Hardly a month goes by when there isn’t a JD Power Associates survey on car reliability. Some of the results may not report what you think. Studies conflict each other to the extent that a top-five vehicle may be below average on a different study. That’s especially the case with the late June Initial Quality Study: It reports the number of “problems” cited per 100 new vehicles in the first 90 days of ownership.
Here’s our take on which survey matters the most. It also helps to understand why there are so many studies (Power wants to stay in business), and why everything about Power studies is payback for the founder getting blown off by US automakers, which spent the 1970s fat, dumb, and happy, and ignored the rising quality of Japanese cars and the appeal of smaller, sportier European cars.
The Many JD Power Surveys
JD Power Associates started out surveying car quality in the US. Now it goes worldwide with surveys on cars, cellular service, tires, electronics, finance, healthcare, insurance, and travel. Power generates demand for its surveys by publicizing the top lines. Power ranks all automotive brands top to bottom, but breakouts for individual segments only show the top three in many cases, and not those below average.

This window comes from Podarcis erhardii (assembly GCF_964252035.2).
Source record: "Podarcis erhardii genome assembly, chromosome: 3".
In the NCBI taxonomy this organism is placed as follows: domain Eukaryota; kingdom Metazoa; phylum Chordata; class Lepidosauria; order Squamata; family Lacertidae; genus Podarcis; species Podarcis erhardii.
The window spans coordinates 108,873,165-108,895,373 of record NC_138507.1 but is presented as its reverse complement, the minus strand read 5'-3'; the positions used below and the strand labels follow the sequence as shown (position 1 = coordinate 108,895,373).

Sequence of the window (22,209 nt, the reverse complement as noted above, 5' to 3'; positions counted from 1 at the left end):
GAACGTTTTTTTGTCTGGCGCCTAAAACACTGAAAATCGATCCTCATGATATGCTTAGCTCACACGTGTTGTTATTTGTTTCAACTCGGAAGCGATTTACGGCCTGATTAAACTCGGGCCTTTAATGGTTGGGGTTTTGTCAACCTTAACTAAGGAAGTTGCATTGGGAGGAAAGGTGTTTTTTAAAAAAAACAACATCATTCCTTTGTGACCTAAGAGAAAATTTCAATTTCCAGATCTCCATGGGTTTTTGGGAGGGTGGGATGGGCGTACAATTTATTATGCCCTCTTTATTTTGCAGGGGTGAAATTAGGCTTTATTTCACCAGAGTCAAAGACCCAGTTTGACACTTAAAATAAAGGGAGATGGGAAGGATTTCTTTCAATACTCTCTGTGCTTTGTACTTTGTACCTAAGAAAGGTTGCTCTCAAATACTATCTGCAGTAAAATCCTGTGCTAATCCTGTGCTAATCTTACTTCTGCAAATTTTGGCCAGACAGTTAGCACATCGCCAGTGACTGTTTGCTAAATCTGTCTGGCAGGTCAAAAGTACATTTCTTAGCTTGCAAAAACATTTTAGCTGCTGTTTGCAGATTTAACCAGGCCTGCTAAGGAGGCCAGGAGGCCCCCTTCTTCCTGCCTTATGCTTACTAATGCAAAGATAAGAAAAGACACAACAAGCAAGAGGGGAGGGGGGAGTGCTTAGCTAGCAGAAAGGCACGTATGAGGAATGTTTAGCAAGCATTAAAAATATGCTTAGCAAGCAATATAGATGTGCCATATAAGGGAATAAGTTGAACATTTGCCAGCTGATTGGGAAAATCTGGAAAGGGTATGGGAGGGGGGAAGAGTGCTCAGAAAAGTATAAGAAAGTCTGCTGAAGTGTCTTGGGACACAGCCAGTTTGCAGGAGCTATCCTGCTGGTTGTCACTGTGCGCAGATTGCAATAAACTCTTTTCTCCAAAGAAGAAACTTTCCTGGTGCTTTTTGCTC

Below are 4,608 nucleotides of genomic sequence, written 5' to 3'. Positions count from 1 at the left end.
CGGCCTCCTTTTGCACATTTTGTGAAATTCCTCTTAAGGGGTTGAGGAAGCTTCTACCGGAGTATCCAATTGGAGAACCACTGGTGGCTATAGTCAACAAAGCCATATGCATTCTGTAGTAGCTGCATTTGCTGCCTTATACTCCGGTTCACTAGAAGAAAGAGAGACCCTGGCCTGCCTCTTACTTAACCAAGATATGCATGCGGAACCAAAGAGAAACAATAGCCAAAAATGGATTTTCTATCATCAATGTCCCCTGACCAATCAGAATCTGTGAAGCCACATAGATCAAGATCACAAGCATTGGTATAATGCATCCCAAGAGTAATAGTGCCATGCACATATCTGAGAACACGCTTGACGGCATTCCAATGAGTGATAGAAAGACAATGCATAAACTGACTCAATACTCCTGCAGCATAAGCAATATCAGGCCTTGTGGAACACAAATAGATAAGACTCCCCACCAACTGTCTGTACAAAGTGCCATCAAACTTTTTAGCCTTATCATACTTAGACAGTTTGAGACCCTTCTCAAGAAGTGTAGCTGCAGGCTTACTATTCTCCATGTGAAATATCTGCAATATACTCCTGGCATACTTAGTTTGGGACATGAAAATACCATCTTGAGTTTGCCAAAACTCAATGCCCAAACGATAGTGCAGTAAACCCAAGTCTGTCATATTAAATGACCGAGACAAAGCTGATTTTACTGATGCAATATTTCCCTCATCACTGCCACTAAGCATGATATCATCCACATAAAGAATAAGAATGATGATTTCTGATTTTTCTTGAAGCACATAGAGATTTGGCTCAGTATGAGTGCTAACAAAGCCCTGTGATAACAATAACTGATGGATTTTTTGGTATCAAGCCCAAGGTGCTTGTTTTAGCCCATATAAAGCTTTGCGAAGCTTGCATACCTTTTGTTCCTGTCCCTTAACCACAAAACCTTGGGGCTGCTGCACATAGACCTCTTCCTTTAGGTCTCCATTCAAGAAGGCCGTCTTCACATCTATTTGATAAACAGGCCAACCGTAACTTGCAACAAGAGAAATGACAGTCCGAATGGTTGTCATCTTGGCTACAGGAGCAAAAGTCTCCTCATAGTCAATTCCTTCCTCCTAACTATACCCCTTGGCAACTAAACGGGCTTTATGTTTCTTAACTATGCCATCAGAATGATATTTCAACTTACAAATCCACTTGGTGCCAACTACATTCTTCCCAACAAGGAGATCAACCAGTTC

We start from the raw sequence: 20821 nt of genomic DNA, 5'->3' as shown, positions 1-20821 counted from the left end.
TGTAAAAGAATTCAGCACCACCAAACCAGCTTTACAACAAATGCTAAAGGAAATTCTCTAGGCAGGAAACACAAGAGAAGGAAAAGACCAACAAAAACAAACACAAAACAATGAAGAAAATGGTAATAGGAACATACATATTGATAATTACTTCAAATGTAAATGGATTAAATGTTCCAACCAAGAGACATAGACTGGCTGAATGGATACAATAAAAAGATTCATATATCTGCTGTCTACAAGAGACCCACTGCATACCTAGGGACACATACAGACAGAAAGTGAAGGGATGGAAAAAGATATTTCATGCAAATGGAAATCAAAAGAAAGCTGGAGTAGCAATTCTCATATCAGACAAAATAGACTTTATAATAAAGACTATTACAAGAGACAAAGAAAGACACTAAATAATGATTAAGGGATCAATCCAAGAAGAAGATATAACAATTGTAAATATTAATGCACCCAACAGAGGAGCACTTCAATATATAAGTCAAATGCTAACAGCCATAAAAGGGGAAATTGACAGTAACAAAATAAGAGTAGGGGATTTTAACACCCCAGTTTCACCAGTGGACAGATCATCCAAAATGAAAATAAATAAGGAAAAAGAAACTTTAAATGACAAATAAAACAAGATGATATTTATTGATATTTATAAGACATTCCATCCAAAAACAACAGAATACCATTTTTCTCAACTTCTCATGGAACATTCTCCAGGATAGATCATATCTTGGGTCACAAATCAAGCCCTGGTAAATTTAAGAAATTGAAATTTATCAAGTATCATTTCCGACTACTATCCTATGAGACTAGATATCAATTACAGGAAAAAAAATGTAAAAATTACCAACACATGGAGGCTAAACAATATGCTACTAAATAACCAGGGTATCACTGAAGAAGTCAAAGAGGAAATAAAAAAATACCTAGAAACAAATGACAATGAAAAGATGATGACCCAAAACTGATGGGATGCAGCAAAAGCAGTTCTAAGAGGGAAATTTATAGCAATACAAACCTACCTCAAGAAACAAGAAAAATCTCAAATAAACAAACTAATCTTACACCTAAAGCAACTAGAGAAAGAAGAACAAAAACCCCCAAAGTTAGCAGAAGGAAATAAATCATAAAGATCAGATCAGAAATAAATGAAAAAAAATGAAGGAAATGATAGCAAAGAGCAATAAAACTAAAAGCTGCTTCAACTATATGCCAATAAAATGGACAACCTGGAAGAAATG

Power also makes money licensing the rights to use its logo in advertising. The largest part of the business is research and insight for individual companies. Some automakers joke nervously (and anonymously) that when a new survey comes out and they don’t fare so well, they’ll hear quickly from their Power account rep about a program to help understand and remedy the problem.
The company was founded in 1968 by John David Power III, who went door to door trying to interest automakers in surveys showing their strengths and weaknesses. US automakers at the time thought they knew enough and blew him off. In the 1970s, Power’s surveys showed Japanese cars increasing in quality. In 1984, Subaru used the Power logo in a Super Bowl. As more car shoppers used the Power surveys as buying tools, automakers signed on for more and more of the Power research. The company grew enough that JD Power III was able to cash out in 2005 in a $400 million (estimated) deal.
The Big Two: Vehicle Dependability, Initial Quality